Glioblastoma is considered to be the most severe form of astrocytomas and carries a very poor prognosis. Increased intracranial pressure leading to headaches, ataxia, visual deficits, and various other neurological deficits are encountered. Imaging studies are mandatory in order to make the diagnosis, whereas biopsy and subsequent histopathological examination, often performed postoperatively, confirms the type of the tumor.
Glioblastoma (also known as glioblastoma multiforme, or GBM), is most frequently diagnosed among the elderly, with a median age of diagnosis being 64 years and a significant predilection toward male gender  . However, pediatric cases have also been documented, in whom an even stronger male predilection exists . Although glioblastomas are not that common (incidence rate is about 2-5 per 100,000 individuals), they carry a very poor prognosis  . Overall survival rarely exceeds 12-14 months from the time of diagnosis, which is why, according to the World Health Organization criteria (WHO), it is classified as a stage IV astrocytoma   . One of the reasons why such a poor outcome is expected is that GBM is often missed in its initial stages due to a nonspecific symptomatology and physicians often turn their attention to infections, vascular processes or immunological diseases prior to suspecting neoplastic disorders . The clinical presentation initially includes headaches (due to increased intracranial pressure caused by the tumor), vomiting, nausea, frequent syncope and seizures, which may be the only sign in patients without a previous history of epilepsy  . In time, cognitive dysfunction can appear, as well as gait disturbances, cranial nerve palsies, urinary incontinence, hemiparesis, aphasia, and disorientation, while vertigo is described in a minority of cases   . Moreover, various psychiatric manifestations have been described in patients with glioblastomas, such as personality disorders, loss of emotional control and anger, mood disorders (depression, mania) and marked anxiety, whereas hallucinations and psychosis, although rare, have also been observed .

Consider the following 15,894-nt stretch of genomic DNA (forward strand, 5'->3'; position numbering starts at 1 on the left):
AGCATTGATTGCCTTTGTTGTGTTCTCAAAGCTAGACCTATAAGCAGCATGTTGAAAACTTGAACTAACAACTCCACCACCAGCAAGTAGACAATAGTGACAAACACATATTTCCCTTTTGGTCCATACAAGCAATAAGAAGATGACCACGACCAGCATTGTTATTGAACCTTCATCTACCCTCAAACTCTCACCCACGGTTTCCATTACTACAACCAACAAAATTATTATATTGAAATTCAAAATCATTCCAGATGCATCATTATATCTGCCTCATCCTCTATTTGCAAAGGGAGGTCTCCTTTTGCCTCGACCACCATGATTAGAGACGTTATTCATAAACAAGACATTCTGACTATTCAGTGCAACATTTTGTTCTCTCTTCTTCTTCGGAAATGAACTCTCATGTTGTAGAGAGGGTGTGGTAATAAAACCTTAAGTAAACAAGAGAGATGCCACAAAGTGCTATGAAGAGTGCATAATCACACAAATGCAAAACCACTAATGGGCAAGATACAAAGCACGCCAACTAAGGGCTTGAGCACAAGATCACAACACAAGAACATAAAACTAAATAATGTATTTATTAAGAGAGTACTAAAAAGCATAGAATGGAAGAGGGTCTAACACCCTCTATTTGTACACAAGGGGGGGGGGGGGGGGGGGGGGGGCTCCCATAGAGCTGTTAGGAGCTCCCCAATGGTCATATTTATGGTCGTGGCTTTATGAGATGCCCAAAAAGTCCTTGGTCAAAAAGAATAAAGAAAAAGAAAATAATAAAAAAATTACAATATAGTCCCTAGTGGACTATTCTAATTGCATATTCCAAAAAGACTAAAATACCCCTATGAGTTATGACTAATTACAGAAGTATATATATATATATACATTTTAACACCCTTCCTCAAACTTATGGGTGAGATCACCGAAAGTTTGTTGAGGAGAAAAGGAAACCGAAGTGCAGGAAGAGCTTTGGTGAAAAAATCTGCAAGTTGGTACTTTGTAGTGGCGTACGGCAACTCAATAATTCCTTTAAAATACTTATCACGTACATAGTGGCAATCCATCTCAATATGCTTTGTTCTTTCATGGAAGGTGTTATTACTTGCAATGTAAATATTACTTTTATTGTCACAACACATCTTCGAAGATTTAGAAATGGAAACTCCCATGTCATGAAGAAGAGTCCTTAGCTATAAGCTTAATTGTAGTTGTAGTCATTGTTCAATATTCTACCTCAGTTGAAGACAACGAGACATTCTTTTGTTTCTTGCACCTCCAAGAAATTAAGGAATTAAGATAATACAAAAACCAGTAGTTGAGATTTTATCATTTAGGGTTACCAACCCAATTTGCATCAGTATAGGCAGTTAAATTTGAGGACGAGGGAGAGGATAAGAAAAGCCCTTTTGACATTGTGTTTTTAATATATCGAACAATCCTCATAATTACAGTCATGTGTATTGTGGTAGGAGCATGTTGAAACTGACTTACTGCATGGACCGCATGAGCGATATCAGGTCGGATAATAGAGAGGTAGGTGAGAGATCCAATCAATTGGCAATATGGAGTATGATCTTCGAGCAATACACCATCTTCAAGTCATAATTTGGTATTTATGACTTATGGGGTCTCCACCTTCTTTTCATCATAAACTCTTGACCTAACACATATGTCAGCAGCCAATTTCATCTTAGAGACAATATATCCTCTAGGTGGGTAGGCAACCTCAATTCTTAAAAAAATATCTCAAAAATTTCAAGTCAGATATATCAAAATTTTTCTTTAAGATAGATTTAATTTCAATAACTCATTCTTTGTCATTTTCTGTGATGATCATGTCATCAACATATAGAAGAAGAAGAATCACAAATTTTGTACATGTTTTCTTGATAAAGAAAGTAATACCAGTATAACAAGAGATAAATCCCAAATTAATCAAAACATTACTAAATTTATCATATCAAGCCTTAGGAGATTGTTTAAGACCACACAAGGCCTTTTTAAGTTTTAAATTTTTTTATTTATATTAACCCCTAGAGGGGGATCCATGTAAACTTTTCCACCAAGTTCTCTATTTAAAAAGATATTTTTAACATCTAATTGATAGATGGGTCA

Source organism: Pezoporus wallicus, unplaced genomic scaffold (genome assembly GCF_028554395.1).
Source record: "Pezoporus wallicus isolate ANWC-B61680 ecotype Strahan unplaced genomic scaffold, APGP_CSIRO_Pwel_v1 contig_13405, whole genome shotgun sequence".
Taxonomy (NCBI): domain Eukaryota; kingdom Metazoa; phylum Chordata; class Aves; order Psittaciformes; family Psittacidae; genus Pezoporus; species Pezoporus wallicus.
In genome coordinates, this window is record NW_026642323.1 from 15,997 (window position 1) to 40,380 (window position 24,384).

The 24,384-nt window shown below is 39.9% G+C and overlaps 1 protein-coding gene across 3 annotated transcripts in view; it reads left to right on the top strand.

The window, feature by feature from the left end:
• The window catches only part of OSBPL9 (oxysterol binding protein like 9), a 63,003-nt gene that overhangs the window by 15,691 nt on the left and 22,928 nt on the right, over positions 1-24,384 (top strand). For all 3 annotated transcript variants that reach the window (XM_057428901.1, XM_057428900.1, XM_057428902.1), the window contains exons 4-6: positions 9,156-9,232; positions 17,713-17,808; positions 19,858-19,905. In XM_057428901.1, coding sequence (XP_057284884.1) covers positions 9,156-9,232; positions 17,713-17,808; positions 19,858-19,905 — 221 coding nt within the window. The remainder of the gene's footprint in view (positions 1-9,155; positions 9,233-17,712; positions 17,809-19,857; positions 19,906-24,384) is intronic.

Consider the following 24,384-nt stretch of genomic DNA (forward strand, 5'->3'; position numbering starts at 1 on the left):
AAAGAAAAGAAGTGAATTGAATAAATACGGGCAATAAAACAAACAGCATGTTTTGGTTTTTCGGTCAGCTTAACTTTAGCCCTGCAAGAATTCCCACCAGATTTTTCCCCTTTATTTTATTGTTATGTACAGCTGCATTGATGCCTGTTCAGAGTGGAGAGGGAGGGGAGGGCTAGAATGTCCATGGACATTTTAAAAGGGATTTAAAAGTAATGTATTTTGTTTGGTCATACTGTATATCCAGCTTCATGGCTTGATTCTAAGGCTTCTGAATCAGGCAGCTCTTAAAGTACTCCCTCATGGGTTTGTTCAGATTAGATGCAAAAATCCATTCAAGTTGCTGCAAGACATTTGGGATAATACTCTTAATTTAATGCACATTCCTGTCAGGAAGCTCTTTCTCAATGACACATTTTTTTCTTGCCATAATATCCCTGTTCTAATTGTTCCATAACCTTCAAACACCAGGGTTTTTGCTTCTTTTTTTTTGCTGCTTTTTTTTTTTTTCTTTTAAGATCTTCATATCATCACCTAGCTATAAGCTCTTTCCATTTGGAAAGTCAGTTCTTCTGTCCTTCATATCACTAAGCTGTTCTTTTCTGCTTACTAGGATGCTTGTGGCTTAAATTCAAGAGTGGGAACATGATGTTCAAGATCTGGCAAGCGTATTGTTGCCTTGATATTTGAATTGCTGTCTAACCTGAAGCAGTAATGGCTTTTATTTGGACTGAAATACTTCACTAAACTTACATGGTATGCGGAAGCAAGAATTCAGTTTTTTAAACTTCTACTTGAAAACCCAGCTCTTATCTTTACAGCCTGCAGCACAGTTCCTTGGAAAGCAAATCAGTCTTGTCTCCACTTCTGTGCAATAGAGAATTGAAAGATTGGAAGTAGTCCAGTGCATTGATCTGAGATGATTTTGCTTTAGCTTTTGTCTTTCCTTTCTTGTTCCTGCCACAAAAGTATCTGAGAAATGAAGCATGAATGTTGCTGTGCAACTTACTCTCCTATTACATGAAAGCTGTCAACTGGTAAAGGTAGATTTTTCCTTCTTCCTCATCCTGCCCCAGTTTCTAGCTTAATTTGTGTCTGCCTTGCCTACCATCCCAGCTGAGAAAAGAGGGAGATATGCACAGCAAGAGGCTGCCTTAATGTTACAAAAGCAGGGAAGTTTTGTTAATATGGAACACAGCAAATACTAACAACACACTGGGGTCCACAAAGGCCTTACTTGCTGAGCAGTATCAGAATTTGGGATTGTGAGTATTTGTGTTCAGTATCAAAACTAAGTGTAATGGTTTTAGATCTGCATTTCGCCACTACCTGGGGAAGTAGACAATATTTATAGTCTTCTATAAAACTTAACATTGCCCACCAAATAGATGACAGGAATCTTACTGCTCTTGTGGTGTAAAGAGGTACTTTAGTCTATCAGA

A complete physical workup is essential in order to place glioblastoma into the differential diagnosis of nonspecific central nervous system (CNS) symptoms and associated features. Firstly, a detailed patient history can reveal a history of epilepsy, the appropriate age for the development of glioblastoma (elderly patients) and a somewhat sudden onset of symptoms. Secondly, a thorough physical examination confirms the presence of neurological deficits and roughly determines the area of the brain that is affected by the underlying disorder. To solidify the diagnosis, imaging studies are the modality of choice, ranging from computed tomography (CT) and magnetic resonance imaging (MRI) to more advanced methods, such as positron emission tomography (PET) and magnetic resonance spectroscopy (MRS) . MRI, and even CT, however, are often sufficient to confirm the tumor, and the mean diameter at the time of diagnosis is about 4 cm . An enhancing heterogeneous mass with areas of central necrosis and surrounding edema is the typical presentation . Despite evident clinical and imaging criteria, a definite diagnosis can only be made after obtaining a valid sample for biopsy and a histopathological examination with immunohistochemistry  . Postoperative sampling is mandatory, while in cases when the tumor is not resectable, a fine needle aspiration or stereotactic biopsy can be performed  . The decreased presence of glial fibrillary acidic protein (GFAP) in glioma cells, as well as S100 positivity on immunohistochemistry, is important in the diagnosis of glioblastoma .